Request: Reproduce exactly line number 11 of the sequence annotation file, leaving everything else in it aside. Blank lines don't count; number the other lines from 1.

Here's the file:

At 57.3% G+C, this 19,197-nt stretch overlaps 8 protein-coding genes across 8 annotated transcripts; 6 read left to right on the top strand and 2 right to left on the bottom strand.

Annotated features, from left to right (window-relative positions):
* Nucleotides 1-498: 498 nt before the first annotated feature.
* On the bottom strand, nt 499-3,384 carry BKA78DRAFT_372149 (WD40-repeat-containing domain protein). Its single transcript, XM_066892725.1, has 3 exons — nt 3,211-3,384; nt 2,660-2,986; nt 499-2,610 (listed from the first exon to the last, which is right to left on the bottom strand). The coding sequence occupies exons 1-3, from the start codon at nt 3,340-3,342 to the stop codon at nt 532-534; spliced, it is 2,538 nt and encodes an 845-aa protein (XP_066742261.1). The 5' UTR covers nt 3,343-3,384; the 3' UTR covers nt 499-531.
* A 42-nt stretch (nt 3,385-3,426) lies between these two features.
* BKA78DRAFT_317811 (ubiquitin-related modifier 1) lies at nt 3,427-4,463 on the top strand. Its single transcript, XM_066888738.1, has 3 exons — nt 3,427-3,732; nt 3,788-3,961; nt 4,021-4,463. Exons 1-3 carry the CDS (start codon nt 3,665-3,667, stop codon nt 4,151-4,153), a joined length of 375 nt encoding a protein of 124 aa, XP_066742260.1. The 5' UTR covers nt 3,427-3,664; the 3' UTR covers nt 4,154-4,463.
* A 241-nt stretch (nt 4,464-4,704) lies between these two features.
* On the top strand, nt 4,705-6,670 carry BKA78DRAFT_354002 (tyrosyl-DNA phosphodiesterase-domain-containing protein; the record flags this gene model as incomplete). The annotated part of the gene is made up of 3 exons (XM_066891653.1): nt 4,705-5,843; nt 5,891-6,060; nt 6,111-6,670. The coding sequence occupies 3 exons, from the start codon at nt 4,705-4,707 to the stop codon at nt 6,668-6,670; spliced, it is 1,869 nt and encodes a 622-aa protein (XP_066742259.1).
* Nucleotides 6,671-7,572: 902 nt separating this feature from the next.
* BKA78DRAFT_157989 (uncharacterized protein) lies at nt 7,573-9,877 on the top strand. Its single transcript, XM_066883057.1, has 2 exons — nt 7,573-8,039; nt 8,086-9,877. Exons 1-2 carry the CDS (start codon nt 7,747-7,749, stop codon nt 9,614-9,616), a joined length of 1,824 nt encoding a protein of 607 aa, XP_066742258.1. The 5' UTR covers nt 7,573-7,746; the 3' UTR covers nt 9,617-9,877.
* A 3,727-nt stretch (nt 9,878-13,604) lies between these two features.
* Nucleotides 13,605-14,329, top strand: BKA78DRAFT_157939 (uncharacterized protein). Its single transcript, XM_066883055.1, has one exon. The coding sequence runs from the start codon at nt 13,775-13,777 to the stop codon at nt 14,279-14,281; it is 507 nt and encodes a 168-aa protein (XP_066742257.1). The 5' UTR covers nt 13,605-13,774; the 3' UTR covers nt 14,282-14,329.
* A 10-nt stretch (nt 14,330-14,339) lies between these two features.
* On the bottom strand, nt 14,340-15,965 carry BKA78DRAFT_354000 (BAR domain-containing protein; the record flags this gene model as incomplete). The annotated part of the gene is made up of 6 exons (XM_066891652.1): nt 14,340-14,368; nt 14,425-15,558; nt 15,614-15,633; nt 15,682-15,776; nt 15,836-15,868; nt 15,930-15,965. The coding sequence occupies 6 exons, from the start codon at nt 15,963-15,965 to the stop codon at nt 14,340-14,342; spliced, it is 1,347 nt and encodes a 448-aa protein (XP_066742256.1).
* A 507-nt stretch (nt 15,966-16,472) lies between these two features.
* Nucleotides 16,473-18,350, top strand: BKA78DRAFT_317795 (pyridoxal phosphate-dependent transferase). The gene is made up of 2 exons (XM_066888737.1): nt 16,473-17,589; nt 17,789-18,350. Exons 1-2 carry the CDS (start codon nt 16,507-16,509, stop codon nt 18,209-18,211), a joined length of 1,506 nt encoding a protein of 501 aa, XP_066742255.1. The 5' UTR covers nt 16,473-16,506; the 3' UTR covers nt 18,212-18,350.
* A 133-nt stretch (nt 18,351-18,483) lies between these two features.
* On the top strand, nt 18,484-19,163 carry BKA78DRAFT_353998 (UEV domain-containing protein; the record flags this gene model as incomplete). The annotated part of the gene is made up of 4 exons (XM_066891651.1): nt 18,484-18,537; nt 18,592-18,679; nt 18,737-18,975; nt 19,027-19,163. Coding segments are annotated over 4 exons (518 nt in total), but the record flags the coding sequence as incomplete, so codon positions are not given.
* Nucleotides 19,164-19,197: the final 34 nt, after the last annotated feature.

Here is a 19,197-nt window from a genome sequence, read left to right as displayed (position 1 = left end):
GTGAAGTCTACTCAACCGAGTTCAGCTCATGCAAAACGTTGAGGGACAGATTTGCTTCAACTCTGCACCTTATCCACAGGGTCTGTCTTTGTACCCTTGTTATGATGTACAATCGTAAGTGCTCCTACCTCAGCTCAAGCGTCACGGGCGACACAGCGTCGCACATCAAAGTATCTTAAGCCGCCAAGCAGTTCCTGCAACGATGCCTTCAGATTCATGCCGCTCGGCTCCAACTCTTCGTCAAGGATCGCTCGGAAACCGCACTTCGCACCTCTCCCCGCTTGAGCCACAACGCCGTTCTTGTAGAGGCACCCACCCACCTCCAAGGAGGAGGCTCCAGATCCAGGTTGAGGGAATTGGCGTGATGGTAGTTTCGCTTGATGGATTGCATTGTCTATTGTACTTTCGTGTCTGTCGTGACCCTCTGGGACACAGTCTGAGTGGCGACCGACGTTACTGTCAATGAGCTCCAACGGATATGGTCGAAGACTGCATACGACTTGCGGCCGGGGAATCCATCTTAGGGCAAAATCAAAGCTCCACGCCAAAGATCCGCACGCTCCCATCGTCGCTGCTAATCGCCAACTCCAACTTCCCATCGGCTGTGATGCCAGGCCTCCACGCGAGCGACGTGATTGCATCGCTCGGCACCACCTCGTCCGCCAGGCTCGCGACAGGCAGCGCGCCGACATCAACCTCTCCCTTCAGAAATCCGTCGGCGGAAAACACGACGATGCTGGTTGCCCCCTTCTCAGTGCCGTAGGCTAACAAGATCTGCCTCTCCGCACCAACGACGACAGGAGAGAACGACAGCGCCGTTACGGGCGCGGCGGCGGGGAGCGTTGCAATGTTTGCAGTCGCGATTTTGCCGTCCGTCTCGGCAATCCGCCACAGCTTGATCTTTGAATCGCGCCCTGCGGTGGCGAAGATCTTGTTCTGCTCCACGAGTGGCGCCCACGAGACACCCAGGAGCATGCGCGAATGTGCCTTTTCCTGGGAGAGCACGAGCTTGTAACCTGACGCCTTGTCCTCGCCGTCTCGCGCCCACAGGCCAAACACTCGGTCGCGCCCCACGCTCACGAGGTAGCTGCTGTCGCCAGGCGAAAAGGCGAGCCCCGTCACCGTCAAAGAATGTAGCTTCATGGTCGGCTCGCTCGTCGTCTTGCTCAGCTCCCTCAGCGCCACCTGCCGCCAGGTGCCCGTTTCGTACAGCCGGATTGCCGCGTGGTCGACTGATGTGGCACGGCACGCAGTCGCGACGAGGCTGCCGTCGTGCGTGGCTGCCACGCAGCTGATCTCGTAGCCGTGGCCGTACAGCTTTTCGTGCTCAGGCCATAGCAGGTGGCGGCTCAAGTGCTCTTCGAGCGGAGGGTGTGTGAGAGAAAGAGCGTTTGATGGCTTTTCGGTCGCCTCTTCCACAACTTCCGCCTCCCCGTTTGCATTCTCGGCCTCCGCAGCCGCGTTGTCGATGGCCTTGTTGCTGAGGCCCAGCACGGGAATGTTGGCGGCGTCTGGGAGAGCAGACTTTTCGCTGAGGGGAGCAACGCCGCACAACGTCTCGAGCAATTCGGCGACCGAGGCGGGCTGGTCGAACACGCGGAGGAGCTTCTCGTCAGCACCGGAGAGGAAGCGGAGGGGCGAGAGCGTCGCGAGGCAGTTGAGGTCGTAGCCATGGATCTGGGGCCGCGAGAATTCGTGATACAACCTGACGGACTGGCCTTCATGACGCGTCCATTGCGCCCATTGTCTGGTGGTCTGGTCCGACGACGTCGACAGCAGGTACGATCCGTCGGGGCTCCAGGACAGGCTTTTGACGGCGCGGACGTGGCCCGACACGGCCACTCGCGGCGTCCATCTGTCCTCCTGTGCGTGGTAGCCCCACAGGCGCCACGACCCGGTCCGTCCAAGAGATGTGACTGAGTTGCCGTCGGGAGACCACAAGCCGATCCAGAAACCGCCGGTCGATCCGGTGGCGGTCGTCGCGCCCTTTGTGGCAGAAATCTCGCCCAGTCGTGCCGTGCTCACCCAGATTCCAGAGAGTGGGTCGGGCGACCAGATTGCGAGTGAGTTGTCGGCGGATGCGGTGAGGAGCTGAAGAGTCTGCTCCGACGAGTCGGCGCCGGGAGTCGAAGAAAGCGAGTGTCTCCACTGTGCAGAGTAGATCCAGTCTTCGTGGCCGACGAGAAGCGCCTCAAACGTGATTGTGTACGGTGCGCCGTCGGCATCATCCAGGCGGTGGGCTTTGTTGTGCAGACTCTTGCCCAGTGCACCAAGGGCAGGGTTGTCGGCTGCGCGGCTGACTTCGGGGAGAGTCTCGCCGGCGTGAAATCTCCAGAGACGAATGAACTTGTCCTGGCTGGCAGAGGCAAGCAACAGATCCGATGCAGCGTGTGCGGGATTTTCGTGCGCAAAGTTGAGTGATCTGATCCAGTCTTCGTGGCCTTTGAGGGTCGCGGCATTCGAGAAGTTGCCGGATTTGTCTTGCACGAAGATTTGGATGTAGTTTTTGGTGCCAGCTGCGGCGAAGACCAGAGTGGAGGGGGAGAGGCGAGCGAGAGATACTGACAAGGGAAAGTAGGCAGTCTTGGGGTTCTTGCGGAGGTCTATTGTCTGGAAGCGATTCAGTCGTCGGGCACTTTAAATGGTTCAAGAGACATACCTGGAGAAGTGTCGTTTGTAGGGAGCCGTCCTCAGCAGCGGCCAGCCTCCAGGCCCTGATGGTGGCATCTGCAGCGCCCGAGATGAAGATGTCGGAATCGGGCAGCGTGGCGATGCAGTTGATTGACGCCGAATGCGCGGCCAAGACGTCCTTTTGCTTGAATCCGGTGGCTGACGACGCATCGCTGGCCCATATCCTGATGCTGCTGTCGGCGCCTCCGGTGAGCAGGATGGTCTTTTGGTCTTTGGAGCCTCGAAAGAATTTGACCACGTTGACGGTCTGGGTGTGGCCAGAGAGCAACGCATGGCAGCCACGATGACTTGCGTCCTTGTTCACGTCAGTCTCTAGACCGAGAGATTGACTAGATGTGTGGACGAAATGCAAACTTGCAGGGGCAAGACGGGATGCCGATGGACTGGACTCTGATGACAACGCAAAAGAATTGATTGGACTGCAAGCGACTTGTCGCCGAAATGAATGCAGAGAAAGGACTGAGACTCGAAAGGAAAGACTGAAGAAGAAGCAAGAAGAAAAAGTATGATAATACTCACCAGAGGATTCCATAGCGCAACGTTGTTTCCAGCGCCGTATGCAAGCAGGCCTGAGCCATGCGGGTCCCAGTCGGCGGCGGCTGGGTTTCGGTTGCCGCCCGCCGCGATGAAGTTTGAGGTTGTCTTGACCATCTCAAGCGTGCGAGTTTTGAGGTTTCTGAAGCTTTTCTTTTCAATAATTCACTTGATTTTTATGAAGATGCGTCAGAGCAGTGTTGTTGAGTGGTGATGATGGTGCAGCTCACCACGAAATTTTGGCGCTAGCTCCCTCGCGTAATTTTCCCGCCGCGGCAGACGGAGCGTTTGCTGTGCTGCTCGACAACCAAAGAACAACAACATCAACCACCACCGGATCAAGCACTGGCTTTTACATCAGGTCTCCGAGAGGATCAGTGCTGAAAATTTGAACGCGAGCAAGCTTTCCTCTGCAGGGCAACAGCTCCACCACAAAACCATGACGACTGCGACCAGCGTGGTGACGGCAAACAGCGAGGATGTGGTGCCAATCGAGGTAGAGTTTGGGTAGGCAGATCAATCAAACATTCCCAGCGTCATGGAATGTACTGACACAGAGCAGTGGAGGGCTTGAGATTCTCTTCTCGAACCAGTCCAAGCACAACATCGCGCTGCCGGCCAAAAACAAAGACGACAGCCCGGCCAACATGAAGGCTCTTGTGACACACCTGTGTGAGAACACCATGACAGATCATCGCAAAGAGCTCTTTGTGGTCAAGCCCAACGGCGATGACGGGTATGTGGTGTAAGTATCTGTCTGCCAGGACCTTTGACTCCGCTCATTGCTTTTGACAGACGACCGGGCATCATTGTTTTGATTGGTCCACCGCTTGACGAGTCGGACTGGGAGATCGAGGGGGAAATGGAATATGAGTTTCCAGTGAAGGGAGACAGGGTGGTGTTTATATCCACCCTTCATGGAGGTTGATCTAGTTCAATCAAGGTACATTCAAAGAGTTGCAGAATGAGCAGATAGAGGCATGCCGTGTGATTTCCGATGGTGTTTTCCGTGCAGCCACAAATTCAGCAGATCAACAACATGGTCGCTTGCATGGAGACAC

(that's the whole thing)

* A 3,727-nt stretch (nt 9,878-13,604) lies between these two features.